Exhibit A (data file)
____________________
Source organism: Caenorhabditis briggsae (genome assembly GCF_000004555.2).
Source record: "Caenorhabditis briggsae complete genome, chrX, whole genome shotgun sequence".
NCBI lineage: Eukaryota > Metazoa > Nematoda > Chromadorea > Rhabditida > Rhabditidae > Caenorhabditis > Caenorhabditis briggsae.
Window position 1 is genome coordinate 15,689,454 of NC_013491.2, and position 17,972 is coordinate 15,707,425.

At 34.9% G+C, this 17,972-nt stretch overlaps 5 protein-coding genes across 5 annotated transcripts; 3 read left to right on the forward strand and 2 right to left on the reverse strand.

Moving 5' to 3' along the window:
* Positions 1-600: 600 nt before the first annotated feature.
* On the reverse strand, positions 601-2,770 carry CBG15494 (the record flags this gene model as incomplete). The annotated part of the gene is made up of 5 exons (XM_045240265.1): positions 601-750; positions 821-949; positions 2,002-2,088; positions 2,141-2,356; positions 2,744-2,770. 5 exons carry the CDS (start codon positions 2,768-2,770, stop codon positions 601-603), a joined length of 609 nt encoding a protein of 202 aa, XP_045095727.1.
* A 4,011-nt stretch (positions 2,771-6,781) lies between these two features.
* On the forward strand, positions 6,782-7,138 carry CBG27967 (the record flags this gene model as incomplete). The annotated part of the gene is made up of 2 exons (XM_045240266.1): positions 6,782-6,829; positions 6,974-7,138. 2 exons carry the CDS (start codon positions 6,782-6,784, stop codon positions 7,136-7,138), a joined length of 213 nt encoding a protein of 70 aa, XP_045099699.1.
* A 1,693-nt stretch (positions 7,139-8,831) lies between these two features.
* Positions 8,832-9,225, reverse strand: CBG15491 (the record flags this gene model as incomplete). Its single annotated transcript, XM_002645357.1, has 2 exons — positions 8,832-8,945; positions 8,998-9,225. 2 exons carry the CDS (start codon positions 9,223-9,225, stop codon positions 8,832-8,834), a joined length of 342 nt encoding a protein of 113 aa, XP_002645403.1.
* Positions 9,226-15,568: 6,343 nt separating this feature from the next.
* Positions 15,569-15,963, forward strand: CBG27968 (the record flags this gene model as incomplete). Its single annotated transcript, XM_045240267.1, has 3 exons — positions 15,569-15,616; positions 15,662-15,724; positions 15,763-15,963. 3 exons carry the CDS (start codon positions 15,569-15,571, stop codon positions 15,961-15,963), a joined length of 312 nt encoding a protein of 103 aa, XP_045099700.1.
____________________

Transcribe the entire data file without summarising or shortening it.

Source organism: Caenorhabditis briggsae (genome assembly GCF_000004555.2).
Source record: "Caenorhabditis briggsae complete genome, chrX, whole genome shotgun sequence".
NCBI lineage: Eukaryota > Metazoa > Nematoda > Chromadorea > Rhabditida > Rhabditidae > Caenorhabditis > Caenorhabditis briggsae.
Window position 1 is genome coordinate 15,689,454 of NC_013491.2, and position 17,972 is coordinate 15,707,425.

At 34.9% G+C, this 17,972-nt stretch overlaps 5 protein-coding genes across 5 annotated transcripts; 3 read left to right on the forward strand and 2 right to left on the reverse strand.

Moving 5' to 3' along the window:
* Positions 1-600: 600 nt before the first annotated feature.
* On the reverse strand, positions 601-2,770 carry CBG15494 (the record flags this gene model as incomplete). The annotated part of the gene is made up of 5 exons (XM_045240265.1): positions 601-750; positions 821-949; positions 2,002-2,088; positions 2,141-2,356; positions 2,744-2,770. 5 exons carry the CDS (start codon positions 2,768-2,770, stop codon positions 601-603), a joined length of 609 nt encoding a protein of 202 aa, XP_045095727.1.
* A 4,011-nt stretch (positions 2,771-6,781) lies between these two features.
* On the forward strand, positions 6,782-7,138 carry CBG27967 (the record flags this gene model as incomplete). The annotated part of the gene is made up of 2 exons (XM_045240266.1): positions 6,782-6,829; positions 6,974-7,138. 2 exons carry the CDS (start codon positions 6,782-6,784, stop codon positions 7,136-7,138), a joined length of 213 nt encoding a protein of 70 aa, XP_045099699.1.
* A 1,693-nt stretch (positions 7,139-8,831) lies between these two features.
* Positions 8,832-9,225, reverse strand: CBG15491 (the record flags this gene model as incomplete). Its single annotated transcript, XM_002645357.1, has 2 exons — positions 8,832-8,945; positions 8,998-9,225. 2 exons carry the CDS (start codon positions 9,223-9,225, stop codon positions 8,832-8,834), a joined length of 342 nt encoding a protein of 113 aa, XP_002645403.1.
* Positions 9,226-15,568: 6,343 nt separating this feature from the next.
* Positions 15,569-15,963, forward strand: CBG27968 (the record flags this gene model as incomplete). Its single annotated transcript, XM_045240267.1, has 3 exons — positions 15,569-15,616; positions 15,662-15,724; positions 15,763-15,963. 3 exons carry the CDS (start codon positions 15,569-15,571, stop codon positions 15,961-15,963), a joined length of 312 nt encoding a protein of 103 aa, XP_045099700.1.